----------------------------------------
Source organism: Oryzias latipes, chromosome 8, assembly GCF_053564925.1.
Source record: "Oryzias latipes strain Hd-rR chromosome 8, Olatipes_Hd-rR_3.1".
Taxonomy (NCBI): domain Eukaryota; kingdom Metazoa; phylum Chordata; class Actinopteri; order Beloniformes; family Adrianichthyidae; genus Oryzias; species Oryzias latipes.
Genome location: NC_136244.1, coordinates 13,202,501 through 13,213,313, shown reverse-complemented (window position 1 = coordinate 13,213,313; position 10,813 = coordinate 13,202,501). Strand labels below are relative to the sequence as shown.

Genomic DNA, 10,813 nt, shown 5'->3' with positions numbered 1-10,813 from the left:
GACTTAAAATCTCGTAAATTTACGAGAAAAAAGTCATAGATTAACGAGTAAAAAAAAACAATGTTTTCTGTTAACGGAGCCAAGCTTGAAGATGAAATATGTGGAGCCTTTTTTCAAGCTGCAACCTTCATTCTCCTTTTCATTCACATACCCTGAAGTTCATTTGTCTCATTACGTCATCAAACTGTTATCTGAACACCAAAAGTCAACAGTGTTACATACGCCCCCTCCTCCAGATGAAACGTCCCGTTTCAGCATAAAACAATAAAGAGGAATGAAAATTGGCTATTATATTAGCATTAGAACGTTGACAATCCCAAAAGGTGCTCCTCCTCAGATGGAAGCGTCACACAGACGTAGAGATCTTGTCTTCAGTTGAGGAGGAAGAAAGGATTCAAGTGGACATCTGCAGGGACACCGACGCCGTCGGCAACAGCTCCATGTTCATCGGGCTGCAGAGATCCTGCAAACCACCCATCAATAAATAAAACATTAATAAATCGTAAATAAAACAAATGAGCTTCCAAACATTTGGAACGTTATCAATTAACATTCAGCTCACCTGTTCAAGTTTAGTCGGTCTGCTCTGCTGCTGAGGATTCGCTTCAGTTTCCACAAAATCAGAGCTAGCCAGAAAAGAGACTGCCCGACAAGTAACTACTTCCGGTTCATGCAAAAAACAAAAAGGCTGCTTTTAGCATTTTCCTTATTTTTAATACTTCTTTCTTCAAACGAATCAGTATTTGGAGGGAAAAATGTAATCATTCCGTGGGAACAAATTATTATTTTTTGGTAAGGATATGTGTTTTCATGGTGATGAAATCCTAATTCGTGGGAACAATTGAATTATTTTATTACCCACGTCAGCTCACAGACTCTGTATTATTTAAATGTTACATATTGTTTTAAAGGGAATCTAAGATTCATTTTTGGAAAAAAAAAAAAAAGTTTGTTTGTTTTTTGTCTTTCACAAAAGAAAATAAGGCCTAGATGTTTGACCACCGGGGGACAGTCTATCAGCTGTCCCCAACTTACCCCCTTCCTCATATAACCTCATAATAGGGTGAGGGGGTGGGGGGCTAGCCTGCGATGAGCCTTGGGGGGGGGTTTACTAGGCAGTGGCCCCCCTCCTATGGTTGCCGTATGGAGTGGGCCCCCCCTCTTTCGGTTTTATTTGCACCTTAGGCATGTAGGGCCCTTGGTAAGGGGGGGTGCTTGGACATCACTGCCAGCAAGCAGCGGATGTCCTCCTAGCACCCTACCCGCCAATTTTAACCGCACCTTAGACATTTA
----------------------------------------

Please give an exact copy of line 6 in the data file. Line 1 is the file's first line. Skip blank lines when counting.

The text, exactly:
GACTTAAAATCTCGTAAATTTACGAGAAAAAAGTCATAGATTAACGAGTAAAAAAAAACAATGTTTTCTGTTAACGGAGCCAAGCTTGAAGATGAAATATGTGGAGCCTTTTTTCAAGCTGCAACCTTCATTCTCCTTTTCATTCACATACCCTGAAGTTCATTTGTCTCATTACGTCATCAAACTGTTATCTGAACACCAAAAGTCAACAGTGTTACATACGCCCCCTCCTCCAGATGAAACGTCCCGTTTCAGCATAAAACAATAAAGAGGAATGAAAATTGGCTATTATATTAGCATTAGAACGTTGACAATCCCAAAAGGTGCTCCTCCTCAGATGGAAGCGTCACACAGACGTAGAGATCTTGTCTTCAGTTGAGGAGGAAGAAAGGATTCAAGTGGACATCTGCAGGGACACCGACGCCGTCGGCAACAGCTCCATGTTCATCGGGCTGCAGAGATCCTGCAAACCACCCATCAATAAATAAAACATTAATAAATCGTAAATAAAACAAATGAGCTTCCAAACATTTGGAACGTTATCAATTAACATTCAGCTCACCTGTTCAAGTTTAGTCGGTCTGCTCTGCTGCTGAGGATTCGCTTCAGTTTCCACAAAATCAGAGCTAGCCAGAAAAGAGACTGCCCGACAAGTAACTACTTCCGGTTCATGCAAAAAACAAAAAGGCTGCTTTTAGCATTTTCCTTATTTTTAATACTTCTTTCTTCAAACGAATCAGTATTTGGAGGGAAAAATGTAATCATTCCGTGGGAACAAATTATTATTTTTTGGTAAGGATATGTGTTTTCATGGTGATGAAATCCTAATTCGTGGGAACAATTGAATTATTTTATTACCCACGTCAGCTCACAGACTCTGTATTATTTAAATGTTACATATTGTTTTAAAGGGAATCTAAGATTCATTTTTGGAAAAAAAAAAAAAAGTTTGTTTGTTTTTTGTCTTTCACAAAAGAAAATAAGGCCTAGATGTTTGACCACCGGGGGACAGTCTATCAGCTGTCCCCAACTTACCCCCTTCCTCATATAACCTCATAATAGGGTGAGGGGGTGGGGGGCTAGCCTGCGATGAGCCTTGGGGGGGGGTTTACTAGGCAGTGGCCCCCCTCCTATGGTTGCCGTATGGAGTGGGCCCCCCCTCTTTCGGTTTTATTTGCACCTTAGGCATGTAGGGCCCTTGGTAAGGGGGGGTGCTTGGACATCACTGCCAGCAAGCAGCGGATGTCCTCCTAGCACCCTACCCGCCAATTTTAACCGCACCTTAGACATTTA